The Alaska Senate moved Friday to reverse the effects of a week-old Alaska Supreme Court ruling that had looked like a major setback for a Forest Oil Corp. project to sink a fifth well at its Osprey oil production platform in upper Cook Inlet.
On April 26, the High Court vacated the Division of Governmental Coordination's determination that the exploration well project was consistent with provisions of the Alaska Coastal Zone Management Act. The division had waived doing its own project-specific determination, relying on an existing general discharge permit from the federal government that had met the consistency requirements.
The court issued a restraining order in mid-April stopping further drilling. The final decision remanded the project back to the division for a new consistency determination, a process that could take weeks, if not months.
Friday, however, Sen. Gene Therriault, R-North Pole, introduced an amendment that would allow the state to waive a consistency review for any activity already authorized under a general or national permit considered consistent and waive review of any authorization or permit issued by the Alaska Oil and Gas Conservation Commission. The amendment was made retroactive to Aug. 1, 1998.
The oil drilling amendment was attached to Senate Bill 371, a measure exempting use of munitions by the U.S. Military in Alaska from environmental waste discharge rules.
In arguing for the amendment, Therriault said the recent court ruling meant companies would no longer be able to apply for all the individual general permits needed to put a project together and then run the whole package through the consistency review process.
"You're going to have to go through this process for every single one of what used to be general permits," he said. "And also go though the process on the whole project. And then (again) when you go to put pipe in the ground. A completely endless litany of this process over and over again."
Sen. Johnny Ellis, D-Anchorage, said piggybacking the amendment on the munitions exemption bill made it a whole new bill.
He said he hadn't even had time to digest the full impact of the Supreme Court ruling. He voted against the bill.
The amendment was adopted by a 16-to-2 vote and Senate Bill 371 itself passed 15-3. A reconsideration vote is expected today.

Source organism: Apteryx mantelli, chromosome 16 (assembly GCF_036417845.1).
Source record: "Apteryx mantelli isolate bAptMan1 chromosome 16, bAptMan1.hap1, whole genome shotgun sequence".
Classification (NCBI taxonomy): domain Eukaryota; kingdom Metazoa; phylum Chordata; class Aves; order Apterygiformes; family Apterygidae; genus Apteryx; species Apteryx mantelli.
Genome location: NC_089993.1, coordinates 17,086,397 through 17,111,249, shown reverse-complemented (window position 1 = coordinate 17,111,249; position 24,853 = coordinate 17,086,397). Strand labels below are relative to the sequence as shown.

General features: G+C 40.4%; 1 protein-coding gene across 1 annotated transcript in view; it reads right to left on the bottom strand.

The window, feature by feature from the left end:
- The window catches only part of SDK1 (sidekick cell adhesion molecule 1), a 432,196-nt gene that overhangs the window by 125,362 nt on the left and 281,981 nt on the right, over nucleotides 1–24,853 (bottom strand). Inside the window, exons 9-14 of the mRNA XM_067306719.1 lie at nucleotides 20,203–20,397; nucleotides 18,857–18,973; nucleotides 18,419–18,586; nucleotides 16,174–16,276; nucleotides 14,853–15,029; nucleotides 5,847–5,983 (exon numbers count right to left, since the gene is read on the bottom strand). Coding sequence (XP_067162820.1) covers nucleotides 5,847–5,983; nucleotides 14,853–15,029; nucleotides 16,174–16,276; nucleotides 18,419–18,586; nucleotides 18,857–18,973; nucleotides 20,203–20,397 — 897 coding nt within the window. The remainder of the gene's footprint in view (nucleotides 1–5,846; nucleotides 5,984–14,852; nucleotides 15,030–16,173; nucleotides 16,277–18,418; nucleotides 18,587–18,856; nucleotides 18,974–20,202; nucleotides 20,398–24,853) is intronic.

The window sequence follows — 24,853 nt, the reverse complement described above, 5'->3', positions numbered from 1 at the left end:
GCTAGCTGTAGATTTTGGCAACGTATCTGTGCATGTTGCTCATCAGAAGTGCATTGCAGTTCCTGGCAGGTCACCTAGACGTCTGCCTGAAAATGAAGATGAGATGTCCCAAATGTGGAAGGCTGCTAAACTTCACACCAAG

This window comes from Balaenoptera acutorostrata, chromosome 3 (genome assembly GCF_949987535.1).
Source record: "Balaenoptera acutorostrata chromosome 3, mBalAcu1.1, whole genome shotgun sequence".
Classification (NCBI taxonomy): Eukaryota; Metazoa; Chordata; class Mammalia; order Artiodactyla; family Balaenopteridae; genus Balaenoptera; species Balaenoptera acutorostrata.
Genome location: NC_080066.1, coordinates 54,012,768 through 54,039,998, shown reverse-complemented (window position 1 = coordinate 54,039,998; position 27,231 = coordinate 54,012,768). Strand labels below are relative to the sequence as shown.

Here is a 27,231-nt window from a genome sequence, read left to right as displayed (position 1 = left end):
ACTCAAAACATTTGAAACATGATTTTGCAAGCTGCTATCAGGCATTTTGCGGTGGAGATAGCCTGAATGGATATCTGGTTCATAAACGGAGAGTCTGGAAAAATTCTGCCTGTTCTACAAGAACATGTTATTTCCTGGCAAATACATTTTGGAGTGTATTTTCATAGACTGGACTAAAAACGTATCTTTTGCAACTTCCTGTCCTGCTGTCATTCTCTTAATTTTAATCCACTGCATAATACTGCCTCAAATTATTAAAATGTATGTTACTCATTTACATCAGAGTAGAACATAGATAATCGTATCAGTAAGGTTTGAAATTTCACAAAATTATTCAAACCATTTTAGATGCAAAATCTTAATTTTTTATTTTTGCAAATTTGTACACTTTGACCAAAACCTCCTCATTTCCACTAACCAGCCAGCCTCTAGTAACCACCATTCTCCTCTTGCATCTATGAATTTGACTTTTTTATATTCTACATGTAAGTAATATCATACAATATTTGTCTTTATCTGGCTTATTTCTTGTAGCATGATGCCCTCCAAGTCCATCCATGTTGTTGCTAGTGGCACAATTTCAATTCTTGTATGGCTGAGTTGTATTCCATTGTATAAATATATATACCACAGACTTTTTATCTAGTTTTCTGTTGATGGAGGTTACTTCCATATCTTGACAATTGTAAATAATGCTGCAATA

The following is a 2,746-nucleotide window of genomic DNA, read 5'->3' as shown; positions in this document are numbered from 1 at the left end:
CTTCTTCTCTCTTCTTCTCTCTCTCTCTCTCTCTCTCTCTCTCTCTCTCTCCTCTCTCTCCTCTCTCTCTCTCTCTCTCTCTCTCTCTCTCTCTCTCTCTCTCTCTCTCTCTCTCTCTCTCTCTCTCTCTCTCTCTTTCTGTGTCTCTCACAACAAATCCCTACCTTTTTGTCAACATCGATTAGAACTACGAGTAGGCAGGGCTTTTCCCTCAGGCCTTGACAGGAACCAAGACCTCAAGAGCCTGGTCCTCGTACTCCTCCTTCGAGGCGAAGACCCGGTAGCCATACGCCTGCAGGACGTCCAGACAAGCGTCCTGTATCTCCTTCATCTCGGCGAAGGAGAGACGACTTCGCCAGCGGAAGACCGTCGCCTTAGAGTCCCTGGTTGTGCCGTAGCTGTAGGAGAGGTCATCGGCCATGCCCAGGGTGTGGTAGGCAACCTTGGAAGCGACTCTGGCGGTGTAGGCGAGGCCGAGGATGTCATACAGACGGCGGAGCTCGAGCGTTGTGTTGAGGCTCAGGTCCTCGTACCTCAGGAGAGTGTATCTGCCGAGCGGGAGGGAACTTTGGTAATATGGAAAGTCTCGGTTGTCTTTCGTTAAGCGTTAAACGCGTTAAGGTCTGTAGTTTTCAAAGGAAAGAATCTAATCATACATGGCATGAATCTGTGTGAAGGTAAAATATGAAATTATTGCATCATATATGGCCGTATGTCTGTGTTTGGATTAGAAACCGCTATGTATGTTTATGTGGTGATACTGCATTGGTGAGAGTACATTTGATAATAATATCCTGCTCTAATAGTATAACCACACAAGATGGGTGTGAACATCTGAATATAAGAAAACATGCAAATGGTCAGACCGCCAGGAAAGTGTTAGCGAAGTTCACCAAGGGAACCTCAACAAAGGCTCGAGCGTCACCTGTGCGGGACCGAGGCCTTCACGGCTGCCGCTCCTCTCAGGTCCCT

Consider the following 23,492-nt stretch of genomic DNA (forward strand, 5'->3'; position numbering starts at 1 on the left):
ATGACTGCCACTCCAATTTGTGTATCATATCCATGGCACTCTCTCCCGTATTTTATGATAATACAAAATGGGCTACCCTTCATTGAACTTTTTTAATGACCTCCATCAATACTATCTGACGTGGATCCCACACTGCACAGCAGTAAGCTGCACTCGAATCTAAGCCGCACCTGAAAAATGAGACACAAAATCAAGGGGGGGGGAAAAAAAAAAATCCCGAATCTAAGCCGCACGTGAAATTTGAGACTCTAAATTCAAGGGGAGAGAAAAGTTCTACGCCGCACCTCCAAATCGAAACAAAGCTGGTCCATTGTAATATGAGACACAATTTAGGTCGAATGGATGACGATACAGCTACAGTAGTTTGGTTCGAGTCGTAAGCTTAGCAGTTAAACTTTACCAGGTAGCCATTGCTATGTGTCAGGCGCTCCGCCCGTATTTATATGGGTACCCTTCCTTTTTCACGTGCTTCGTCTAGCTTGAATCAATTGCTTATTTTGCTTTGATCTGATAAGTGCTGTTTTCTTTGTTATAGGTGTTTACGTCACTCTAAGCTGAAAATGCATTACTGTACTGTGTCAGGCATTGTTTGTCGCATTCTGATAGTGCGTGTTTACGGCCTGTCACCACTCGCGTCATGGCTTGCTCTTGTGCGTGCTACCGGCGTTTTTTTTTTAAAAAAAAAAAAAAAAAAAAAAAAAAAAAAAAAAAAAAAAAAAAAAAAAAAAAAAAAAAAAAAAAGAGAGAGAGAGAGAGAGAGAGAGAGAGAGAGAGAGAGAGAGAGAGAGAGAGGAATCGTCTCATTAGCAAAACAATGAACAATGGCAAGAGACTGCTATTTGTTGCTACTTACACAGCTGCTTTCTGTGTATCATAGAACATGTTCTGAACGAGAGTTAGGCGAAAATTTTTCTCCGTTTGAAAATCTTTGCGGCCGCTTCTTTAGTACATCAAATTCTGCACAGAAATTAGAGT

The Cook Inlet Keeper, a Homer-based environmental watchdog agency, filed the court case. Director Bob Shavelson said the Keeper had tried to resolve differences over the dumping of drilling muds and cuttings into Cook Inlet with Forest Oil's predecessor, Forcenergy Inc. (The companies merged in 2000).
"They chose not to address those issues," Shavelson said.
The company, he said, made a "bottom-line decision" to dump wastes from exploratory drilling operations on the fifth well into the inlet rather than go to the expense of injecting them into the ground. That technology, Shavelson added, is readily available. Indeed, the company agreed to inject the far less voluminous production wastes.
"We applauded that," Shavelson said in an interview early Friday before the Senate action. "But they decided it was cheaper to dump the (exploration) wastes into Cook Inlet."
Keeper appealed the division's consistency determination in October 1999. Litigation eventually reached the Alaska Supreme Court. The unfavorable ruling sent the company to the Legislature for "a fix," Shavelson said. He said the state had fallen down on the job.
The Osprey platform is between the Redoubt Bay Critical Habitat Area and the Trading Bay Fish and Game Refuge. The inlet, itself, is a fish-rich environment important to the state's fishing industry.
Over the years, the Keeper and other environmental groups often have questioned, and occasionally challenged, drilling operations in the inlet. Late Friday, Shavelson expressed disappointment in the Senate's action.
"This is sham democracy," he said in a press release. "The legislation was pushed through so quickly that the public didn't even see critical amendment language before it was voted on."
Becca Bernard, the Trustees for Alaska attorney who argued the case before the Alaska Supreme Court, disagreed with Therriault's view that the court's ruling would require companies to tread continually through the permitting process.
"The court held that the coastal review for a project in the coastal zone must look at the whole project. The court decision does not create multiple coastal reviews," she said.
Sen. John Torgerson, R-Kasilof, voted for the amendment saying use of general permits already determined consistent with the coastal zone act instead of doing another consistency determination had been standard practice for years.
"Someone found a loophole and sued over it," he said. "The Supreme Court agreed to it. The main reason was we don't have a law that covers it."
Torgerson said he expects the bill will pass in the House and be signed by Gov. Tony Knowles, rendering the court ruling moot. How long it will be before that actually happens, he couldn't say. Meanwhile, Forest Oil cannot drill at its fifth well.
If the law does not pass, it is conceivable the project could be hung up until next year when the Legislature could deal with the issue again, Torgerson said.
Following the court's ruling, Dave Keyte, chief financial officer for Forest Oil, said the company had work to do on the four other wells on the platform while it waited for the OK to move on the fifth.
"We've got a lot of work to do before we move into production," he said.
Shavelson said Alaska's coastal resources and future generations of Alaskans deserved better from the Legislature.
"The Alaska Senate is out of step with Alaskans' commitment to clean air, clean water and healthy coastal resources."
A spokesperson for Forest Oil Corp. could not be reached late Friday afternoon.
The Associated Press contributed to this story.
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